What trends have you noticed in admissions?

College Admissions

Our counselors answered:

What trends have you noticed in admissions?

James Montoya
Vice President of Higher Education The College Board

What trends have you noticed in admissions?

Here is my video response to the question.

Rod Bugarin
Former Admissions Officer Columbia, Brown, and Wesleyan University

What trends have you noticed in admissions?

Here is my video response to the question.

Rod Bugarin
Former Admissions Officer Columbia, Brown, and Wesleyan University

What trends have you noticed in admissions?

Here is my video response to the question.

Ellen erichards@ellened.com
Owner Ellen Richards Admissions Consulting

Trends in College Admissions

The new report from the National Association of College Admissions Counseling on 2011 State of College Admissions reports 15 things to know about what’s happening now in college admissions: 1. The number of high school graduates peaked in 2008 at 3.3 million and will continue to decline through 2014-15, but the number of students enrolled in college is expected to continue to increase until at least 2020. 2. Approximately 20.4 million students are enrolled in college and that number is expected to swell to 23 million by 2020. 3. In every year since 1976, women have completed high school at a greater rate than men. Currently the gap is 1.2 percentage points. 4. Fifty-six percent of enrolled college freshmen are female. 5. During the last admission season, colleges and universities were accepting slightly fewer applicants. The typical school accepted 65.5% of its applicants. Back in 2001, the average acceptance rate was 71%. 6. Seventy-three percent of colleges and universities in 2010 experienced an increase in applications from the previous year. 7. One out of four teenagers submitted seven or more college applications. 8. The average application fee was $40. Larger institutions and more selective colleges tended to impose higher fees. 9. The typical school’s admission yield was down. Yield refers to the percentage of applicants that a college accepts who ultimately end up attending the school. The latest yield is 41% versus 49% in 2001. The shrinking yield is not surprising since students are applying to more schools. 10. Colleges typically spent $585 to recruit each applicant during the 2010 admission season. 11. Forty eight percent of schools used a wait list. Wait lists were far more popular with selective schools that accept fewer than 50% of its applicants. More than 63% of those schools used a wait list compared with less than 12% of schools that accept 50 % to 70% of its applicants. 12. The acceptance rate gap between those who apply early decision versus regular decision has shrunk. The acceptance rate for students who applied early decision was 57% versus 50% for regular-decision applicants. 13. While the college admission landscape has become tougher to navigate, getting help from high school counselors remain challenging. NACAC notes in its survey that federal statistics indicates that the average counselor/student ratio is 460:1. 14. The average public high school counselors spend just 23% of their time on college counseling, while the average private school counselors devote about 55% of their time to college issues. 15. Only 26% of public schools have at least one counselor who works exclusively on college counseling issues. In comparison, 73% of private schools have a dedicated college counselor.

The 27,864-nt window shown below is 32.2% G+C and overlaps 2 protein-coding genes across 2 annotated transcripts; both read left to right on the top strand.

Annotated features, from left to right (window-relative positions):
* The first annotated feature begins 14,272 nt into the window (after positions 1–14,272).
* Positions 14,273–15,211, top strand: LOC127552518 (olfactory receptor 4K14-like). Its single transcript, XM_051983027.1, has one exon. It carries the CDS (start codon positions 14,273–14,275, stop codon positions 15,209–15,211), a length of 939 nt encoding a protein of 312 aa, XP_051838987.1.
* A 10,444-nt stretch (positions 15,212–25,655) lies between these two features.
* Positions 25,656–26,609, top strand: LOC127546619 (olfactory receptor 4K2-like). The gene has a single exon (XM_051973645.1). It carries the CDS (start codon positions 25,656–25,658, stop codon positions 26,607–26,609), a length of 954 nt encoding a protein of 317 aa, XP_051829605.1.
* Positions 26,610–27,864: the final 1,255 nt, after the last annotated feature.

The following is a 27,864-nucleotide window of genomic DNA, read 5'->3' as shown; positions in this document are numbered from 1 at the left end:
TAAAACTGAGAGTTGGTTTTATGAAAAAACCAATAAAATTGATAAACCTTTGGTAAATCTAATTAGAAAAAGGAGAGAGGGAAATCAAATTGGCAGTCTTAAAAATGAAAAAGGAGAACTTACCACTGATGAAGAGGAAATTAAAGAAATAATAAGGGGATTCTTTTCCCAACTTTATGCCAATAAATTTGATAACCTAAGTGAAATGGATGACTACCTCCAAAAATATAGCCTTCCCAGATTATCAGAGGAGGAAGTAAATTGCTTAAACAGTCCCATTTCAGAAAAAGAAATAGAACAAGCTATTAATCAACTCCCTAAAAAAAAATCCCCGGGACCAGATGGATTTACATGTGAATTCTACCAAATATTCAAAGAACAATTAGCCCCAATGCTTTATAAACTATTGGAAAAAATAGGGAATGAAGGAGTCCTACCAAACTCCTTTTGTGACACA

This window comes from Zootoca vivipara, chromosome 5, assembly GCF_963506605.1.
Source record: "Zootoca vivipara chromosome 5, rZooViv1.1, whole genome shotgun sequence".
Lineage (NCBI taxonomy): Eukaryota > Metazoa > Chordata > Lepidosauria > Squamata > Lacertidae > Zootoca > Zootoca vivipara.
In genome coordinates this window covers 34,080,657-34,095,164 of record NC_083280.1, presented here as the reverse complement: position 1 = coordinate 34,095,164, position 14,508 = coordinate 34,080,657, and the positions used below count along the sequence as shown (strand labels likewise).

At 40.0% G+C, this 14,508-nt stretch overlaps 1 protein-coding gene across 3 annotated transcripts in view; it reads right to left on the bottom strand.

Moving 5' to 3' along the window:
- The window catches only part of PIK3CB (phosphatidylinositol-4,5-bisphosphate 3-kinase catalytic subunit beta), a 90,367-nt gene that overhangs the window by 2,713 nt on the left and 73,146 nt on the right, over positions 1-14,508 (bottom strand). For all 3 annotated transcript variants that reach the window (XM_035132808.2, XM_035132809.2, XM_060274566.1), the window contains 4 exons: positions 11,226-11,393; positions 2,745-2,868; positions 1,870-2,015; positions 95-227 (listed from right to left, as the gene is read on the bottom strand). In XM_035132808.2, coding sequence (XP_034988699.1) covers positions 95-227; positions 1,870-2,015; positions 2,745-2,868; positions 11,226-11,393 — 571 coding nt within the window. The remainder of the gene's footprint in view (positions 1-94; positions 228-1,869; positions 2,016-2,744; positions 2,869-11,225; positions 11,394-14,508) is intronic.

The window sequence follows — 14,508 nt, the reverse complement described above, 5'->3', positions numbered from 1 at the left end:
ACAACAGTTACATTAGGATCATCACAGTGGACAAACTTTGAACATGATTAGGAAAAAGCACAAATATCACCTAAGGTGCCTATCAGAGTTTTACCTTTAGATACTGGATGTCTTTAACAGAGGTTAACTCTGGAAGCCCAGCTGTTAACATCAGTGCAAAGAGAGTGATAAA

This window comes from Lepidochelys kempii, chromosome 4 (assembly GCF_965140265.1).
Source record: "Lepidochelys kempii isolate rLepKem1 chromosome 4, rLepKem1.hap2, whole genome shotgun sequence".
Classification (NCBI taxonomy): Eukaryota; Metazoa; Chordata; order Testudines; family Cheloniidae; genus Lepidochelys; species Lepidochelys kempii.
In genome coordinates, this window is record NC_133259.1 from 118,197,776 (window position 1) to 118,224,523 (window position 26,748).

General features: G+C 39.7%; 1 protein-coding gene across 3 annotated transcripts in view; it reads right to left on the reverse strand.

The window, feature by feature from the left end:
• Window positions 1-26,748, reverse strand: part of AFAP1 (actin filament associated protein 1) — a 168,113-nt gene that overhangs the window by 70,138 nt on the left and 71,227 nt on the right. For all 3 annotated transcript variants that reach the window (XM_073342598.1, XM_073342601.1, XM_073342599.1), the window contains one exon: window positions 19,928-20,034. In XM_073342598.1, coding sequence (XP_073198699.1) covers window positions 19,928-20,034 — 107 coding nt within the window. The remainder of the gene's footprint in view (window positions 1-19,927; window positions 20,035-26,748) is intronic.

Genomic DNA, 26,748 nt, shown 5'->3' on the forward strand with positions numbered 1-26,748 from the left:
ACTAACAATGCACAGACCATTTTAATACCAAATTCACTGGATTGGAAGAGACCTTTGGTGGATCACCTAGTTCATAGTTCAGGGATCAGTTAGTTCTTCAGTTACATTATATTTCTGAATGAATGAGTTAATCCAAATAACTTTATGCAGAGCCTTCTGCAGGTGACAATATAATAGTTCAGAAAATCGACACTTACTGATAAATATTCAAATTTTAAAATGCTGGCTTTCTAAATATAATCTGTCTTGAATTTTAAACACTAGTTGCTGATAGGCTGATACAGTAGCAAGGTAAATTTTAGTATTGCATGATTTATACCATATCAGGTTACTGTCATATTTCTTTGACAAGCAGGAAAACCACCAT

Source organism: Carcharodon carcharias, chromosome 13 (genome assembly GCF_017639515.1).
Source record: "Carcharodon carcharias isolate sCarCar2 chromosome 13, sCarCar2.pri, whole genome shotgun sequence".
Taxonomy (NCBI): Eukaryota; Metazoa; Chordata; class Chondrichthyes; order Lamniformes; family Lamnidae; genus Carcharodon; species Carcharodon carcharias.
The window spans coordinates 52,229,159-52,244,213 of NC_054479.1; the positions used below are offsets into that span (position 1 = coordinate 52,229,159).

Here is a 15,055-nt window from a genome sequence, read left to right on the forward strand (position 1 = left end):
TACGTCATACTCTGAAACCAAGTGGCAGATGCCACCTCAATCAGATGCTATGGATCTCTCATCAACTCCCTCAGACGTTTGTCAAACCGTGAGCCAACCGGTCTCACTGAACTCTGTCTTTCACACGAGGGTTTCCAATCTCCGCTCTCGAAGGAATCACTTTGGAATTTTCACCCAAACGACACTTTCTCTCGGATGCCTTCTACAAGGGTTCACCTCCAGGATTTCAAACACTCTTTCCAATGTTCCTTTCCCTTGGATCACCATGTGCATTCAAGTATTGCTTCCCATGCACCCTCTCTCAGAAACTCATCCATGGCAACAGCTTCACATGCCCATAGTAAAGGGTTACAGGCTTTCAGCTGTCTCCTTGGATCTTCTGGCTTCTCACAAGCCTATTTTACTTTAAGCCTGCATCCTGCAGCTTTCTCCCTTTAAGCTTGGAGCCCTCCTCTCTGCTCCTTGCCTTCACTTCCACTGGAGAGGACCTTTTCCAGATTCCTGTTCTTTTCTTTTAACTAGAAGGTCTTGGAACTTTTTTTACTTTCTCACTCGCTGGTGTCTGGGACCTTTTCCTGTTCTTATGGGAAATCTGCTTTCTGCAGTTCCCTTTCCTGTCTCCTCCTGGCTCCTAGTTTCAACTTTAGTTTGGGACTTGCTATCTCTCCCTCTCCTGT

MacKenzie LeFort
Polk State College

Trends

The higher your SAT/GPA is the better odds your going to get into the college you want to.

王文君 June Scortino
President IVY Counselors Network

Financial concerns and international diversification boom

when you heard the president of the university saying that having more than 500 students from China is part of the university diversification not financial gain at one year as freshman class, you will know exactly what I am talking about. if you would like to enjoy such diversification at US campuese, you will not be one of the many US students dropping out classes from your Chinese classmates.

Nancy Milne
Owner Milne Collegiate Consulting

Admission Trends